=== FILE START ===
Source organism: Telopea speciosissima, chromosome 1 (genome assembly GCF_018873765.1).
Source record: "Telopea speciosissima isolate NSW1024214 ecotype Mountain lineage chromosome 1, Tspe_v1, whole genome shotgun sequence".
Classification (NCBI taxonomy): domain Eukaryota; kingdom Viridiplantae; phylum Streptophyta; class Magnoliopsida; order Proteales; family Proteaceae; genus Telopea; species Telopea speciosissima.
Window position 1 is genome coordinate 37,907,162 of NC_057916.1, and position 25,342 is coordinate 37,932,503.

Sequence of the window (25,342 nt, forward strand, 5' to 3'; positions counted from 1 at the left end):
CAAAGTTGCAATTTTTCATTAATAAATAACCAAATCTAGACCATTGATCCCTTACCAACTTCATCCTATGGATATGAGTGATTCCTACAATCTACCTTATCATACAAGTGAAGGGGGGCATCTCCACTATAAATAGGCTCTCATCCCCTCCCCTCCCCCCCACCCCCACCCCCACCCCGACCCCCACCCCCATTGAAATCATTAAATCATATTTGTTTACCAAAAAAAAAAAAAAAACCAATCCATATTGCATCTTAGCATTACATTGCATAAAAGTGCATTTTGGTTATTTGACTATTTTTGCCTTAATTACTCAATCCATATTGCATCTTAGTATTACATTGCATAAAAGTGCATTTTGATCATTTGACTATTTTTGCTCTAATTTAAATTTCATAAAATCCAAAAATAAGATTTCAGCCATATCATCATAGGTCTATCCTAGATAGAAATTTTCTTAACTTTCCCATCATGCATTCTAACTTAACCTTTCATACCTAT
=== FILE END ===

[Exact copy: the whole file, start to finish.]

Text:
Source organism: Telopea speciosissima, chromosome 1 (genome assembly GCF_018873765.1).
Source record: "Telopea speciosissima isolate NSW1024214 ecotype Mountain lineage chromosome 1, Tspe_v1, whole genome shotgun sequence".
Classification (NCBI taxonomy): domain Eukaryota; kingdom Viridiplantae; phylum Streptophyta; class Magnoliopsida; order Proteales; family Proteaceae; genus Telopea; species Telopea speciosissima.
Window position 1 is genome coordinate 37,907,162 of NC_057916.1, and position 25,342 is coordinate 37,932,503.

Sequence of the window (25,342 nt, forward strand, 5' to 3'; positions counted from 1 at the left end):
CAAAGTTGCAATTTTTCATTAATAAATAACCAAATCTAGACCATTGATCCCTTACCAACTTCATCCTATGGATATGAGTGATTCCTACAATCTACCTTATCATACAAGTGAAGGGGGGCATCTCCACTATAAATAGGCTCTCATCCCCTCCCCTCCCCCCCACCCCCACCCCCACCCCGACCCCCACCCCCATTGAAATCATTAAATCATATTTGTTTACCAAAAAAAAAAAAAAAACCAATCCATATTGCATCTTAGCATTACATTGCATAAAAGTGCATTTTGGTTATTTGACTATTTTTGCCTTAATTACTCAATCCATATTGCATCTTAGTATTACATTGCATAAAAGTGCATTTTGATCATTTGACTATTTTTGCTCTAATTTAAATTTCATAAAATCCAAAAATAAGATTTCAGCCATATCATCATAGGTCTATCCTAGATAGAAATTTTCTTAACTTTCCCATCATGCATTCTAACTTAACCTTTCATACCTAT